Dressing For Cold Weather in The Mountains

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Dressing for the mountains and higher elevations can be difficult because at high elevations the weather changes unexpectedly and rapidly. In our twenty winters living at 9,800’ elevation we have realized that weather forecasters seem to have a difficult time successfully predicting weather in the mountains. They are generally closer in determining the high and low temperature but otherwise they often miss the mark. This is not to disparage our weather people but due to the mountains with its valleys and changing wind direction it is difficult to accurately predict weather. More often than not we will have predictions of 1-3” of snow and end up with two feet of snow. When we purchased our property back in the late 70’s the HUD report stated our average snowfall was 264” per season. We have found that moderately accurate and that raises the issue of how we dress to be outside in such variable conditions.  

Flexible Winter Clothing Options

For those who enjoy skiing, either cross country or going down a slope, the clothing choices are pretty consistent and a wide range of ski clothing is available. For those who live in the mountains and work outside shoveling snow or walking behind snow throwers in the winter the options are different. Our class of people tend to go inside when we get uncomfortable so having clothing that doesn’t require several minutes to put on or take off is essential if there is outside work to be done. Layering for outdoor recreation is a good idea but when you are shoveling snow it can be a burden so we use clothes that don’t require a lot of time to prepare going outside or coming inside. We prefer clothes that don’t require being changed frequently. 

Clothing Choices

I have chosen for my wardrobe that are durable that can overlap different seasons. I prefer flannel shirts and I have a few of the heavier types as well as the lighter weights. Flannel is a good garment to allow air circulation under my coat and still keep me warm without working up a sweat. I also prefer blue jeans both lined and unlined and have when needed I use insulated underwear under them. The wind doesn’t blow through the fabric and they keep me warm but not to the point I sweat. Sweating is perhaps the worse thing to have happen when outside in the cold because when taking a break I chill fast. I also prefer turtleneck long sleeved cotton  tee shirts and heavy cotton socks in the winter.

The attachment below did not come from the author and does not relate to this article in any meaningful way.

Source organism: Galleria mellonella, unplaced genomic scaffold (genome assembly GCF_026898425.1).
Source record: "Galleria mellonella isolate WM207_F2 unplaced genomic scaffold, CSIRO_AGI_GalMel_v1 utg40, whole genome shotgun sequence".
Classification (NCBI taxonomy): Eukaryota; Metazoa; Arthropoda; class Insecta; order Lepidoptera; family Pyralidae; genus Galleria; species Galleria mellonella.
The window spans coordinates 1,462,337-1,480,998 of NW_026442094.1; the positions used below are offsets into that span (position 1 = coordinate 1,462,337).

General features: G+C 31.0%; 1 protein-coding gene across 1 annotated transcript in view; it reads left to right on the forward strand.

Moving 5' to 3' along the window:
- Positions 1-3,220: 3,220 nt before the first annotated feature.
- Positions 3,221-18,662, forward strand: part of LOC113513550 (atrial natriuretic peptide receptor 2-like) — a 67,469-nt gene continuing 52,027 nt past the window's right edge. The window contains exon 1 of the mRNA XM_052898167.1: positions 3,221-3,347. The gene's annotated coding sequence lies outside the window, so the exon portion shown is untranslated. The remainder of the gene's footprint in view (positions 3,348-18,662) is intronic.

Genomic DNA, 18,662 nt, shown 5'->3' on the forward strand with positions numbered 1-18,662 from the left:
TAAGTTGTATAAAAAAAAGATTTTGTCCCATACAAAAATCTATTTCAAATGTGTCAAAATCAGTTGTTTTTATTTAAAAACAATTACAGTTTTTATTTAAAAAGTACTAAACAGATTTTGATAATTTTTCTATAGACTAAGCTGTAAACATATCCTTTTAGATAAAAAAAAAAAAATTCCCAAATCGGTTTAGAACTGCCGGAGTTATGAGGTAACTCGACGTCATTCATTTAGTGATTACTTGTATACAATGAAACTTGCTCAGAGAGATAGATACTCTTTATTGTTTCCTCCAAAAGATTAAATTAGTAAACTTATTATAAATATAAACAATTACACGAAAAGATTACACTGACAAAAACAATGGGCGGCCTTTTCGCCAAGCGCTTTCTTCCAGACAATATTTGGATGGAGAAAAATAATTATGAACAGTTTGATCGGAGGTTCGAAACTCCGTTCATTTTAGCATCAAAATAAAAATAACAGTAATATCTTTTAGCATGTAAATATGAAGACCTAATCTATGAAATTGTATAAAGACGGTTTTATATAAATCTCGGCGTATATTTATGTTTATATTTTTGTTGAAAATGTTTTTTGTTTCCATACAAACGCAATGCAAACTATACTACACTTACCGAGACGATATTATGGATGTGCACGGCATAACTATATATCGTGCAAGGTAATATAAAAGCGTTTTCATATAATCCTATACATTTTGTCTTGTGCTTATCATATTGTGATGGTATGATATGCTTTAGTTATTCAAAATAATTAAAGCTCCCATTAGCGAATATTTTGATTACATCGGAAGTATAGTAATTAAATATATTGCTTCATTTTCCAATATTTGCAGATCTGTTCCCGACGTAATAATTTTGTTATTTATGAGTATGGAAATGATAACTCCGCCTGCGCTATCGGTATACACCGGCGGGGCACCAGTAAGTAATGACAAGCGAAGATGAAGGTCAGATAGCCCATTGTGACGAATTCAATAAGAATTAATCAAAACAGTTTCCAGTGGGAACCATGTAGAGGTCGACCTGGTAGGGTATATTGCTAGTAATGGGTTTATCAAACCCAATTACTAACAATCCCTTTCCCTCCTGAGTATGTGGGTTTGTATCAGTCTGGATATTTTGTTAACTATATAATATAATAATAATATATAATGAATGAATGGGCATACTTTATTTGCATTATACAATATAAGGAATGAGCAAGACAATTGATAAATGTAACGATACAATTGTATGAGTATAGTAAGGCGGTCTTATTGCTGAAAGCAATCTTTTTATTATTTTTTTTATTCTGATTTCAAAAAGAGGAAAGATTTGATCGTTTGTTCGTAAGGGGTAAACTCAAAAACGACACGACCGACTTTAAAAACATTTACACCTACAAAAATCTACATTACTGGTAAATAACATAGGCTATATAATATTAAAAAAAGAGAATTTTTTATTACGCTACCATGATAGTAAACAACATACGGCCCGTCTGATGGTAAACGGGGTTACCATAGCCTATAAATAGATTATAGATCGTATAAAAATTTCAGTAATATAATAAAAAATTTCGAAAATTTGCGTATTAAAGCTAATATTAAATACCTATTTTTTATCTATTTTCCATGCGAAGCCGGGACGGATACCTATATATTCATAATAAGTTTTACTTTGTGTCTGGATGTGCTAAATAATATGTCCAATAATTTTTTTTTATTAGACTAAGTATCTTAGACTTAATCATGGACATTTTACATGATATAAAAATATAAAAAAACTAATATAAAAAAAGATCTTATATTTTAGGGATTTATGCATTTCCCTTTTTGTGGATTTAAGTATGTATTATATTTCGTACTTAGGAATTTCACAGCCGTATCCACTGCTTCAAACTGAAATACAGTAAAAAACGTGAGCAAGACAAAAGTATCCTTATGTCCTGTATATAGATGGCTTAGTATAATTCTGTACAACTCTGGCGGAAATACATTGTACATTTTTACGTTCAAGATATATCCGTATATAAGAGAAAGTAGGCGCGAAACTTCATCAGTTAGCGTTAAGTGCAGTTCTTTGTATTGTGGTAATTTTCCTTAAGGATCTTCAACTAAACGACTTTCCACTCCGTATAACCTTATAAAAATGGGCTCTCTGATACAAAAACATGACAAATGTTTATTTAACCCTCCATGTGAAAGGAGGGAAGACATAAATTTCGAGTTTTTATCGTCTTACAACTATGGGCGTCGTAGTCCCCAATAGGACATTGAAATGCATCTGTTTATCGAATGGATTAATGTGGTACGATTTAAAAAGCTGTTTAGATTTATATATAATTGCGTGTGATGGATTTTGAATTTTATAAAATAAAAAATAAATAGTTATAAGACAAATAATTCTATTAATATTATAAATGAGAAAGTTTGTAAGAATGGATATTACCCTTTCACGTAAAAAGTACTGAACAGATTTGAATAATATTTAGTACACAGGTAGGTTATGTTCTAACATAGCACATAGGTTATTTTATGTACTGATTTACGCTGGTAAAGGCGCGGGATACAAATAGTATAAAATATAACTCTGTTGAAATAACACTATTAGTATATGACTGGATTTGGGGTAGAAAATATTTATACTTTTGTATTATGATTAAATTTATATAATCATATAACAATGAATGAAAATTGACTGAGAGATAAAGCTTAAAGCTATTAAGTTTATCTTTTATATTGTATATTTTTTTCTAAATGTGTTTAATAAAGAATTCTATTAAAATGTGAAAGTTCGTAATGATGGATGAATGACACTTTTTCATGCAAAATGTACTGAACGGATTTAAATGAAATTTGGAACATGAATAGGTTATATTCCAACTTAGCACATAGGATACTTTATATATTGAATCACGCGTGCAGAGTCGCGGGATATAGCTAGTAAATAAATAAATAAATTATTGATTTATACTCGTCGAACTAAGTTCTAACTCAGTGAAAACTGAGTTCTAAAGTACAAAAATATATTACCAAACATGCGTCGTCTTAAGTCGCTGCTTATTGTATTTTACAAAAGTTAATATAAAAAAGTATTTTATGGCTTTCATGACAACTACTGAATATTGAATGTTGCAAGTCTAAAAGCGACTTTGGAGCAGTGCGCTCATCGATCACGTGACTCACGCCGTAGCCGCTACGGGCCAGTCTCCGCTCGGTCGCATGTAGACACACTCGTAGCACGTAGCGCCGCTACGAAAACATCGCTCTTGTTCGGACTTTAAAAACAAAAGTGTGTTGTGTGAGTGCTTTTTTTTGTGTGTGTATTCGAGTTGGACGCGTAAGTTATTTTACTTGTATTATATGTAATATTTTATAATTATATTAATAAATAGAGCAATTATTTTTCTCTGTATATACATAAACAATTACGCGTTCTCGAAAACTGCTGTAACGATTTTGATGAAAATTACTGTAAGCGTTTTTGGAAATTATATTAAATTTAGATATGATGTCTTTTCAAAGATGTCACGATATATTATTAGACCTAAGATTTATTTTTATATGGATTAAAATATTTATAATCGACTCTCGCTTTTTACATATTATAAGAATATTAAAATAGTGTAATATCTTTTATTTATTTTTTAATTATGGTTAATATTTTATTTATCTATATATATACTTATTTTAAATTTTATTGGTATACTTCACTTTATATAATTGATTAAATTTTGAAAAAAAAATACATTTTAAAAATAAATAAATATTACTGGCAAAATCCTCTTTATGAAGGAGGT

Outerwear  

Over the years I have tried numerous gloves designed to keep my hands warm but have found them all lacking. When my hands get cold it makes it hard to grip tools or feel items which can be frustrating. I have found that mittens designed for skiers are far better at keeping my hands warm and they are large enough that I can put the instant hand warmers in them without restriction. I also like the lightweight nylon shell or heavy cotton coats with good insulation. I need the freedom of movement but not the cumbersome restrictive limitations of a bulky heavy coat. I also have a heavy jump suit that is very well insulated (see photo). When we initially moved to the mountains we thought we would need heavy well insulated outerwear. The first time I wore it was over my jeans and flannel shirt. I was so hot I was profusely sweating. I only wear it now with my underwear and on days when the temperature is in the negative numbers. In the winter I prefer a watch cap or one with ear flaps that stave off frostbite.

Footwear

Footwear is a separate challenge because when my feet get cold I seem to be chilled all over. I personally prefer boots that are well insulated and also waterproof. Working outside in ice and snow all the time requires durability and proper insulation. I have not noticed any difference between the more expensive or more affordably priced winter boots having any significant difference in warmth or durability.  

Wind A Major Factor

Weather at higher elevations in the mountains is unpredictable and as stated earlier changes quickly and frequently. We often have wind along with strong gusts which is a major consideration in deciding how to dress for outdoors. The temperatures combined with gusty wind and the wind chill factors are important to understand when working outside at our elevation. Dressing for a static temperature is much different than doing so if there is a 20 mph wind. It is therefore very important to dress adequately to be outside in the winter so we can remain comfortable and warm.  

Other Seasons Clothing 

In the other seasons I still use a light long sleeved flannel shirt or cotton shirt and jeans. These are practical and if it is cool I wear a sweatshirt over the shirt. I still wear boots but not the insulated ones. I also prefer in the spring, summer and fall to wear a cowboy hat so I get maximum protection from the sun. All seasons of the year at high elevation the sun can be hard on skin because the weather is so pleasant that it is easy to get over exposed without realizing it. When I saw what the sun did to my tender seedlings in my garden I realized that we were exposed to strong sun ultraviolet rays at this altitude.   

I do not maintain a large wardrobe of clothing but what I do maintain has been carefully chosen. When making a purchase, I consider durability foremost since our terrain is rough and the weather and stresses on clothing and shoes are demanding. Properly dressing for the outdoors makes working or playing more comfortable. Clothes that are fashionable or trendy in the city are just not suitable for live in the mountains in my opinion. Durability and dressing for conditions is the best method to stay warm and comfortable.